Picture: BBC

The Escape Artist, BBC One

Another Varsity review. Original here.

I spent the first two episodes of The Escape Artist wondering a) why characters in crime dramas always live in houses with floor to ceiling windows and b) why these characters never bother to furnish these windows with curtains. There were countless instances where shadowy figures lurked threateningly outside houses that could have been avoided with a quick trip to John Lewis. The final episode of the trilogy presented fewer jumpy moments, but tension levels were still high.

Not least because early on Liam Foyle, the man who murdered defence lawyer Will Burton’s (David Tennant) wife, walks free, assisted by Burton’s professional rival, hard-line lawyer Maggie Gardner (Sophie Okonedo). What follows is clever, because we automatically construct our own version of the story before anything happens on screen. What would we do in Will’s position? Get away, probably, to somewhere remote. Cut to an exposed beach. Under a steely grey sky, Will and his son fish for limpets in a rocky stream. They cook the limpets in battered saucepans, outside a grey and white stone cottage. It’s peaceful. Will appears to have done as expected.

An interview with a law firm up in Scotland is followed by a drive into the remote countryside, bringing Will to an isolated pub where he asks to use the toilet. So far so ordinary. But then suddenly there he is: Liam Foyle (a chilling Toby Kebbell) slowly exiting a cubicle and washing his hands in the basin. It’s a heart-in-mouth moment. As he surveys Foyle through the bathroom mirror, Burton’s fear is palpable – Tennant’s ability to project every kind of emotion entirely authentically is never in doubt, and this scene is a prime example.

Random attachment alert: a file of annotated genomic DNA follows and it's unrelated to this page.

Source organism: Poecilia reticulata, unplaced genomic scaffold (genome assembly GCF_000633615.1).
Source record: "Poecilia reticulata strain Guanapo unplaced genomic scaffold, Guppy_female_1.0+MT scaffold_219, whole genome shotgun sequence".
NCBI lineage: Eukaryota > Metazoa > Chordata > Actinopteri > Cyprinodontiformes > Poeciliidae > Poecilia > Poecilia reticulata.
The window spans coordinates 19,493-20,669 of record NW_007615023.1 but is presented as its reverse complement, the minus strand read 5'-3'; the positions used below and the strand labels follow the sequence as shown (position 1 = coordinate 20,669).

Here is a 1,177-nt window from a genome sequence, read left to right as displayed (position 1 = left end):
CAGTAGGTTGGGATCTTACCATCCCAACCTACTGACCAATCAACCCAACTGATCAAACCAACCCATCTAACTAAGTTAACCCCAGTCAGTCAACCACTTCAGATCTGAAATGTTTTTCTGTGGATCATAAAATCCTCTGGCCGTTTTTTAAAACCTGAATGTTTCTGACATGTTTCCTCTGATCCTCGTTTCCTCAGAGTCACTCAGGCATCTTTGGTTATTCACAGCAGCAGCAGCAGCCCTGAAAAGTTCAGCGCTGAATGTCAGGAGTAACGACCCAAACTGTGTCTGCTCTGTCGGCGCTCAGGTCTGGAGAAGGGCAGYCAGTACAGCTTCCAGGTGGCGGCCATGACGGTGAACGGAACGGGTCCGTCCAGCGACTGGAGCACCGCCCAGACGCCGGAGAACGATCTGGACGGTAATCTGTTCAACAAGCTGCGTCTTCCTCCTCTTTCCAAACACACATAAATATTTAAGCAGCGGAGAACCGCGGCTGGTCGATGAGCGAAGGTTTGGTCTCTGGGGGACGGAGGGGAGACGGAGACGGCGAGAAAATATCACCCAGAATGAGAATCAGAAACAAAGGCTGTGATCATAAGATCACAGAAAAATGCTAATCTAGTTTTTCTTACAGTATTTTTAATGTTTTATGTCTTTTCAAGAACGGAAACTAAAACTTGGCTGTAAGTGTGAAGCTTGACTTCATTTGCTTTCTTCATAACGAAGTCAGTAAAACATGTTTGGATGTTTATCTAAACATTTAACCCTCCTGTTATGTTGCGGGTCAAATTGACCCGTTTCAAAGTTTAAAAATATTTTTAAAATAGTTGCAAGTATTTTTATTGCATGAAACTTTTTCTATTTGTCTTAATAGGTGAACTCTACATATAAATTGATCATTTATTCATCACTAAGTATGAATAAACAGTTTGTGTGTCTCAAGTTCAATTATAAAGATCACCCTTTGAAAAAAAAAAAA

For a while we think it’s some horrible coincidence, or that Foyle is still bent on terrorising Will. Only when Will begins to follow Foyle’s car through the forest to a dilapidated cabin does it become clear that this meeting may have been planned.

But the true sequence of events isn’t revealed until the final scene, in an Agatha Christie-esque breakdown of events by a meticulous Maggie. Will’s formerly gallant-seeming bid to save Foyle’s life after an allergic reaction takes on a whole new significance in light of Maggie’s revelations. It was a satisfying ending, which was welcome given that these kinds of dramas so often end ambiguously. Nonetheless, I found myself wondering what Maggie would have done had Foyle’s body not been cremated. Her delight in having rumbled Will was evident. Would she have kept his secret quiet? And what about Will himself? He won the ‘not proven’ verdict, but could he ever truly escape from his ordeal? Probably not.

I was unsure of what to make of The Escape Artist at first. It seemed to begin as a subtle psychological piece, quickly developing into a pacey thriller. This final instalment proved it to be a cleverly constructed piece of drama, choc full of twists and turns up until the very end. Enjoyable, if not that believable – and distinctly lacking in curtains.